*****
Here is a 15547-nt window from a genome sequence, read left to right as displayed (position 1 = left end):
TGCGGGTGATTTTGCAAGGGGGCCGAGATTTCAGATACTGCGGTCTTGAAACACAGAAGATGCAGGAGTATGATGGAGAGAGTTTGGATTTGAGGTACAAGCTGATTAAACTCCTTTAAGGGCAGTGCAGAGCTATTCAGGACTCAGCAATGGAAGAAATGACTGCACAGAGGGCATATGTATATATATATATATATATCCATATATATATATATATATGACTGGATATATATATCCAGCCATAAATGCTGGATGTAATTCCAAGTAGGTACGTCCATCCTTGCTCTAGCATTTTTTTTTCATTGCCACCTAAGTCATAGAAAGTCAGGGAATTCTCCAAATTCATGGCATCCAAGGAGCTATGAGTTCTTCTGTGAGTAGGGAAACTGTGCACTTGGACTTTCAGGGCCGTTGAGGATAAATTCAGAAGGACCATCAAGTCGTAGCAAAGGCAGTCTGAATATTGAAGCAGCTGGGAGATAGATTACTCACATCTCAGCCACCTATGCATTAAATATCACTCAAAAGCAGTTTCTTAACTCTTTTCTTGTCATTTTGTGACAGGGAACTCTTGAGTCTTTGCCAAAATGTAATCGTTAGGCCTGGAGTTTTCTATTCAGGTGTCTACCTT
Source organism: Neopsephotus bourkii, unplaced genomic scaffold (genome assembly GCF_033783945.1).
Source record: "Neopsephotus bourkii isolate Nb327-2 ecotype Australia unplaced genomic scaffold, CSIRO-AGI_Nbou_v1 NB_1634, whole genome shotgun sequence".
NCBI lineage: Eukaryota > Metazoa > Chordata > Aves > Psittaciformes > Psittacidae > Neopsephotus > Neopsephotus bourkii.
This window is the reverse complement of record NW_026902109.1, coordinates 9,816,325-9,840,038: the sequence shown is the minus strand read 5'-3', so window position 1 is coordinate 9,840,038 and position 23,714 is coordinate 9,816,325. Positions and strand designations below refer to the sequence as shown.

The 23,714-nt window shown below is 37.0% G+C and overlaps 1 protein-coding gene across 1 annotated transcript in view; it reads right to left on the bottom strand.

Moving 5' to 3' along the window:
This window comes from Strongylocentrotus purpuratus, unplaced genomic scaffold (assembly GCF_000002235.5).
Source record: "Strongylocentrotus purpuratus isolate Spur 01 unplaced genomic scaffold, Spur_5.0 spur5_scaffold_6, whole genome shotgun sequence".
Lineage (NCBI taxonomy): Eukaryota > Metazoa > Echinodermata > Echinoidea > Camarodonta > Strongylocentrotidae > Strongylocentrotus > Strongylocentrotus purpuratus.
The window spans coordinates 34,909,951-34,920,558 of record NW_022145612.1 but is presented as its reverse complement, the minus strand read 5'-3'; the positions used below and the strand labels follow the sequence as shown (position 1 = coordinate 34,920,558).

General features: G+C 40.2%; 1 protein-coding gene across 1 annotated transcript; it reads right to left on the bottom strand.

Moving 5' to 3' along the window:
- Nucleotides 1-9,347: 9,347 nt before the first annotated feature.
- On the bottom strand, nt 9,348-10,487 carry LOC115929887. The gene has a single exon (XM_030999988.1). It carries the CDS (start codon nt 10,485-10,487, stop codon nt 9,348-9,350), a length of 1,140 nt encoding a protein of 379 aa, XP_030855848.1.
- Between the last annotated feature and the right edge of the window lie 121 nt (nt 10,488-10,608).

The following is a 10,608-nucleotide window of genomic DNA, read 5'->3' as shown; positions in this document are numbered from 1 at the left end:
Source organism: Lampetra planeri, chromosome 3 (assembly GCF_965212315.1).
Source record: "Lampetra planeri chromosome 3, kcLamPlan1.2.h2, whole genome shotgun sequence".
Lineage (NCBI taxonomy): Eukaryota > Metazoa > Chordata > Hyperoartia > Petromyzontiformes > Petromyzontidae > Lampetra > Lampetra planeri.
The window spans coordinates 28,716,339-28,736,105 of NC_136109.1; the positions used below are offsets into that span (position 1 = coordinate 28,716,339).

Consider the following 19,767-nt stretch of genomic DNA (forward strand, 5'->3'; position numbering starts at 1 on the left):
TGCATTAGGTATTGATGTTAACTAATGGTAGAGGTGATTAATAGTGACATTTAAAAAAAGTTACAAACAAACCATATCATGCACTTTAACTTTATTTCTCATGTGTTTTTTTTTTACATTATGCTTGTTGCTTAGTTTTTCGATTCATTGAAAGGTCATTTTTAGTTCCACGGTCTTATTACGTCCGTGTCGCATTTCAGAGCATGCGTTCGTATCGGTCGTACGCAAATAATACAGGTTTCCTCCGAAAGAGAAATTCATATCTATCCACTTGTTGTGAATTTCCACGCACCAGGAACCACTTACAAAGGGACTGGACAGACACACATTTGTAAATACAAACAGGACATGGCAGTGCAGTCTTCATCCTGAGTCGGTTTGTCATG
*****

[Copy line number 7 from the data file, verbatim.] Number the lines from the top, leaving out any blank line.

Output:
The 23,714-nt window shown below is 37.0% G+C and overlaps 1 protein-coding gene across 1 annotated transcript in view; it reads right to left on the bottom strand.